Today Ray Parker Jr. turns 55 years old, and many happy returns to the man. Likely the only thing most of us know about him is that he penned the ever-catchy theme to Ghostbusters... though Huey Lewis claims Parker just ripped off "I Want a New Drug" with the tune. You can certainly hear the similarities, and the two parties settled out of court on the matter.
Parker isn't just a one-trick pony, though. He's had a very nice career penning Top 10 hits, playing with legends like Stevie Wonder and The Spinners, and just all-around living the good life of a working musician who knows his way around a good line.
So for those of you that may only associate him with paranormal '80s comedies (Or to a lesser extent a pretty silly cartoon) I thought I'd introduce some of his other work. Happy birthday, Mr. Parker. You bring good things to life.
7. "A Woman Needs Love (Just Like You Do)" Parker scored his first major hit in 1981 with his band Raydio in the form of this soul ballad. "A Woman Needs Love" has a wonderfully message to the men of the world... if you're a cheating dick don't be surprised if your woman doesn't seek solace in the arms of, say, a smooth singer with a snappy sense of dress. Seriously, I bet Parker could have made a whole new wardrobe out of recycled panties after this song came out.
6. "The Other Woman" One of the things that made Parker such a star was the way he embraced the world of the music video. Indeed, he was one of the first black artists to really do so. He made two music videos for "The Other Woman" in 1982, and I decided to go with the one full of vampires and dancing skeletons because why the hell would anyone go with anything else?
You also have to admire the bravery of Parker going with sexy Caucasian vampires as his playmates at a time when interracial marriage in America had only been legal for about 15 years. Of course, that interracial aspect is also why MTV wouldn't play it.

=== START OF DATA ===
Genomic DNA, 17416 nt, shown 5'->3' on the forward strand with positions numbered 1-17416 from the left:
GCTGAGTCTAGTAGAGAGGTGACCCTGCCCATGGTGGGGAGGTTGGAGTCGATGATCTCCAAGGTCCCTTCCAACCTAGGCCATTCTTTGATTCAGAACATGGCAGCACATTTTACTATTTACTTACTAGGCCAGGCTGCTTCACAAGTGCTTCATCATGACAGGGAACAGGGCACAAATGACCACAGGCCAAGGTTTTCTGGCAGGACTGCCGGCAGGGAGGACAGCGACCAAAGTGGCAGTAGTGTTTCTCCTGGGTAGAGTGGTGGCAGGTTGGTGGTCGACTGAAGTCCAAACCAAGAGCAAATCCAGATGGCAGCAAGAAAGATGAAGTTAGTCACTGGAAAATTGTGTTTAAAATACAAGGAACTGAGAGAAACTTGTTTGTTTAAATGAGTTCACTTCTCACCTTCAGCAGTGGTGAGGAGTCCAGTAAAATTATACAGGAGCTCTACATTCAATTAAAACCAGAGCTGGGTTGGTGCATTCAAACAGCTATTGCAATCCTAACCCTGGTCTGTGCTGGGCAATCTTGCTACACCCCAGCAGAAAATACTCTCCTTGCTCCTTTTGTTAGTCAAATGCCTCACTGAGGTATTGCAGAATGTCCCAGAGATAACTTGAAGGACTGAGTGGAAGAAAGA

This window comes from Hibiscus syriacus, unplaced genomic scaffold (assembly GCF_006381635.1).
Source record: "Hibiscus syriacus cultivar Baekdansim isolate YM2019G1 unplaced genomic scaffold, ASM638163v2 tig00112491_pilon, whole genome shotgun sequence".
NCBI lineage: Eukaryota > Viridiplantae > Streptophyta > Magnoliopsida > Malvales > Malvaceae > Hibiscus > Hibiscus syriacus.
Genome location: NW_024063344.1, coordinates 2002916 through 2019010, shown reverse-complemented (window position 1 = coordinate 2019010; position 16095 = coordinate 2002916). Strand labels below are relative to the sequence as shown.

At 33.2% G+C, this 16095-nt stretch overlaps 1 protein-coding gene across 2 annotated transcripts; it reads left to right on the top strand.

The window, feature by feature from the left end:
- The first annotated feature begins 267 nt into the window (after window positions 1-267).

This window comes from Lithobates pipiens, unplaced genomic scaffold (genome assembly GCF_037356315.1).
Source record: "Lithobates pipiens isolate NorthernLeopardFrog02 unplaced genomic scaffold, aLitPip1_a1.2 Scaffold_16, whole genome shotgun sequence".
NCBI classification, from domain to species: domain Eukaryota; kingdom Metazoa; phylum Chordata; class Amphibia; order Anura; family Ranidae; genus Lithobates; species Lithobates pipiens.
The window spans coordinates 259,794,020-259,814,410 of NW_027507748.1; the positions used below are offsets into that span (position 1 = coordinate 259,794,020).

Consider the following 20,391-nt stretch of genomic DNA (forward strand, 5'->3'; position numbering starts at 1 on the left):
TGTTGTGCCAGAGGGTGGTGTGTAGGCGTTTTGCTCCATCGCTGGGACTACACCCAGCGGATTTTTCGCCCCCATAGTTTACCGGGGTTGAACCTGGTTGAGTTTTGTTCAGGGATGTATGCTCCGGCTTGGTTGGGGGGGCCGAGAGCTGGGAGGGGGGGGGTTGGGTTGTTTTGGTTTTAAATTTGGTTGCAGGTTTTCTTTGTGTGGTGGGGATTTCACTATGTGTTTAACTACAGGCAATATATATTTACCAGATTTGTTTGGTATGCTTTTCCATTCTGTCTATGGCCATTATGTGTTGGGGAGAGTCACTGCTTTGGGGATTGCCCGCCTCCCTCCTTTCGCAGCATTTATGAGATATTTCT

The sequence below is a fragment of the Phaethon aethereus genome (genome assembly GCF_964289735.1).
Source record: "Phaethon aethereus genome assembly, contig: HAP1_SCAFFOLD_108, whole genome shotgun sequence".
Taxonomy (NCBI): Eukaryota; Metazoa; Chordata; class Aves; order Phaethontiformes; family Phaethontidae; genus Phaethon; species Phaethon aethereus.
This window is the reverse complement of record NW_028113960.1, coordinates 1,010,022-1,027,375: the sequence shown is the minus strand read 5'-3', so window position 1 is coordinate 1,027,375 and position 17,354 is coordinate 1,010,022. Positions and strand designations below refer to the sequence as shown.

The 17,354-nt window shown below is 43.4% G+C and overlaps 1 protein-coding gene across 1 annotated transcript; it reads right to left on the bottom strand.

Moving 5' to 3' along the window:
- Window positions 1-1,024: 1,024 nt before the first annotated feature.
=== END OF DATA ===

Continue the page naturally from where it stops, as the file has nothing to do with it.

5. "The Right Key" Yes, that is indeed Jack Wagner of freakin' General Hospital, and he is absolutely nailing that track. Wagner and Parker worked together on an album in the late '80s that remains sadly unreleased. Wagner performed some of the songs, such as "The Right Key," in venues like The Pat Sajak Show, and of course many of the tracks have leaked out into the Internet. C'mon, MCA, just put the damned thing on iTunes, will ya?
4. "Jack and Jill" Parker's first big hit with Raydio was 1978's "Jack and Jill." It's part of his beat-you-in-the-head-with-a-synth-line period, but it's also part of a wonderful series of songs that looked at how America was changing as women began to enter corporate America and the dynamic of the family was changing.
3. "Mr. Telephone Man" Fond as I am of Mr. Parker, here's a little roasting for him. Without his writing "Mr. Telephone Man" for New Edition, they never would have been a success. Without New Edition the New Kids on the Block wouldn't have had anyone to copy, and then neither would have Backstreet Boys or N*Sync.
Without N*Sync's success I wouldn't have read around Lance Bass' earnest and inspirational, but ultimately heartbreaking space-flight dreams, and I might be so sad all the time. All because Parker re-wrote the words of "The Other Woman" for some crappy boy band.
"Christmas Time is Here" With another death ray of a summer staring us in the face, let's remember Parker's contribution to the world of holiday music. Yeah, it's still pretty much all about booty because that's Parker for you, but it's also about, I dunno, trees and snow and stuff.
1. "Mismayola Beach" So what is Parker up to these days? Mostly smooth jazz on his guitar. He released I'm Free in 2006 and "Mismayola Beach" did a fair shake on the jazz charts. It's a far cry from novelty songs about ghosts, and a perfectly fine place for the man to spend the later parts of his career. Lay back and have a drink while he kills that line.
We like to spend rock stars' birthdays showing off their lesser known works. Check out five songs from The Proclaimers that aren't "500 Miles" or seven songs about Bela Lugosi that Bauhaus didn't write.
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